- DON’T stand above the second step from the top of a stepladder or the fourth rung from the top of an extension ladder.
- DON’T climb a closed stepladder.
- DON’T climb on the back of a stepladder.
- DON’T stand or sit on a stepladder top or pail shelf.
- DON’T climb a ladder if you are not physically and mentally up to the task.
- DON’T place the base of an extension ladder too close to or too far away from the building.
- DON’T over-reach, lean to one side or try to move a ladder while on it. Climb down and then reposition the ladder closer to your work.
- DON’T exceed the maximum load capacity or duty rating of a ladder.
- DON’T permit more than one person on a single-sided stepladder or an extension ladder.
Stepladders range in size from 3 ft. to 20 ft in length along the side rail. Stepladders shorter than 3 ft are considered Step Stools. The highest standing level on a stepladder is slightly more than 2 ft from the top of the ladder. The highest standing level is required to be marked on the specifications label on the side rail of the product. Therefore, when planning your job, the maximum work height is established by adding the user’s height and reach to the highest standing level of the stepladder.
- A Stepladder requires level ground support for all four of its side rails. If this worksite condition does not exist, a stepladder should not be selected for the job.
- A Stepladder must not be used unless its base is spread fully open and the Spreaders locked. Stepladders are not to be used as Single Ladders or in the partially open position.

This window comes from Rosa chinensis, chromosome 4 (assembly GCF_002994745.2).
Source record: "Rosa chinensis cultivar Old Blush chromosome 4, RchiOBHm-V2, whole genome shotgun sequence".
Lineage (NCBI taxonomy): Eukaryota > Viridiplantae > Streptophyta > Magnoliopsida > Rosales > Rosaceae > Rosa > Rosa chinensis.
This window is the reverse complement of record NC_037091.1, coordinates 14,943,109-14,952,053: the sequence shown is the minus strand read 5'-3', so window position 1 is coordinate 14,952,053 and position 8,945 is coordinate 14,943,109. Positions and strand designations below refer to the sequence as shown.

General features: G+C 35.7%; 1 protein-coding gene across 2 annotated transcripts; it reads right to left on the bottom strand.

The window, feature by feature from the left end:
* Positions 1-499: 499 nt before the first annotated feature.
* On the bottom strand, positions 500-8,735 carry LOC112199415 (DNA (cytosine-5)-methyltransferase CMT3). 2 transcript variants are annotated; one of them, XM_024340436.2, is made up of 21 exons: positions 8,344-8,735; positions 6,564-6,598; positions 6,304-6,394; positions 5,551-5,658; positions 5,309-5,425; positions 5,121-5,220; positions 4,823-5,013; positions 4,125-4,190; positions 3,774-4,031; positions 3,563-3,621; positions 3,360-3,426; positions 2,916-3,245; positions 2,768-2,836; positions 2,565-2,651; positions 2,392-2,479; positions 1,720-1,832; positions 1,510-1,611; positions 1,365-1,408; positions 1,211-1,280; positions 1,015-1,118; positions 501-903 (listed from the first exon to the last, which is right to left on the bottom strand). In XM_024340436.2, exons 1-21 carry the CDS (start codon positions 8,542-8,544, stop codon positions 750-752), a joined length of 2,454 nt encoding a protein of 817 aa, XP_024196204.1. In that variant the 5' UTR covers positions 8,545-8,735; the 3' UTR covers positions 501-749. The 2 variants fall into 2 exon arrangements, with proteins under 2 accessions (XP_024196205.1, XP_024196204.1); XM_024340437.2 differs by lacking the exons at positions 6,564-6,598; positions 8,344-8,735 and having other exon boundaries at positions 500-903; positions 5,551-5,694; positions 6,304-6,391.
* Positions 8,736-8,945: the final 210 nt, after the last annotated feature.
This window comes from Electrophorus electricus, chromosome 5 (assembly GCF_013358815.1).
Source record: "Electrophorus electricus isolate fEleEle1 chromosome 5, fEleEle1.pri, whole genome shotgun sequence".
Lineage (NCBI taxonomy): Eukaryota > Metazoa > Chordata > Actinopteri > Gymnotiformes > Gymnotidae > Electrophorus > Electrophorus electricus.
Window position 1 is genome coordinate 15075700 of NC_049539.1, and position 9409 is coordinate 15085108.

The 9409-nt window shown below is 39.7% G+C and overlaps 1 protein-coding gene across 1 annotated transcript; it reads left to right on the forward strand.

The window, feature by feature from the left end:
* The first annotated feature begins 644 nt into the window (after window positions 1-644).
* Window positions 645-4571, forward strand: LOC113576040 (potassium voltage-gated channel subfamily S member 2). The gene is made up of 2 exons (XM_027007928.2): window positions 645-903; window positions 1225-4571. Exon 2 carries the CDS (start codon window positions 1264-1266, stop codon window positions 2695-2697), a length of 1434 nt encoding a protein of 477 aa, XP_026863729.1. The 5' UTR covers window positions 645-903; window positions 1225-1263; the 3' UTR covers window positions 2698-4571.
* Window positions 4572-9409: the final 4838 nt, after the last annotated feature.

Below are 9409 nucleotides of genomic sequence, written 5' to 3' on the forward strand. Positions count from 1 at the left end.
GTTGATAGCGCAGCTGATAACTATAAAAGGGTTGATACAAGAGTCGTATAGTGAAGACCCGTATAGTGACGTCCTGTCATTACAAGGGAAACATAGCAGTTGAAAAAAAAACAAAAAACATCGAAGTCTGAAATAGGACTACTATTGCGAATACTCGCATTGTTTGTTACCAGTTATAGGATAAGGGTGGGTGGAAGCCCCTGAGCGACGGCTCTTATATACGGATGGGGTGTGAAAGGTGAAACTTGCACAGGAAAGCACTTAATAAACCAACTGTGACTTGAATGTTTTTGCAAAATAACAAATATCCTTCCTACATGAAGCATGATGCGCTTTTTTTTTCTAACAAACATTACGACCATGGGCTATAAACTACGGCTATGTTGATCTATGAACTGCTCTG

- In order to prevent tipping the ladder over sideways due to over-reaching, the user must climb or work with the body near the middle of the steps. The ladder should be set-up close to the work. Never attempt to move the ladder without first descending, relocating the ladder, and then re-climbing. Do not attempt to mount the ladder from the side or step from one ladder to another unless the ladder is secured against sideways motion.
- In an effort to avoid losing your balance and falling off the stepladder, the user must not step or stand higher than the step indicated on the label marking the highest standing level. The user must also not step or stand on the Top Cap or bucket/pail shelf.
- When ascending or descending the ladder, always face the ladder and maintain a firm hand hold. Do not attempt to carry other objects in your hand(s) while climbing.
- The braces on the rear of a stepladder are not intended for climbing or standing and must not be used for that purpose. Note, however, that special stepladders are available with steps on both the front and rear and are intended for two users at the same time.
- The anti-slip feet at the bottom of the stepladder side rails must be present and in good condition prior to using the ladder. The ladder must not be used on ice, snow or slippery surfaces unless suitable means to prevent slipping is employed.
- A stepladder must never be placed upon other objects such as boxes, barrels, scaffolds, or other unstable bases in an effort to obtain additional height.
- If you feel tired or dizzy, or are prone to losing your balance, stay off the ladder.
- Do not use ladders in high winds or storms.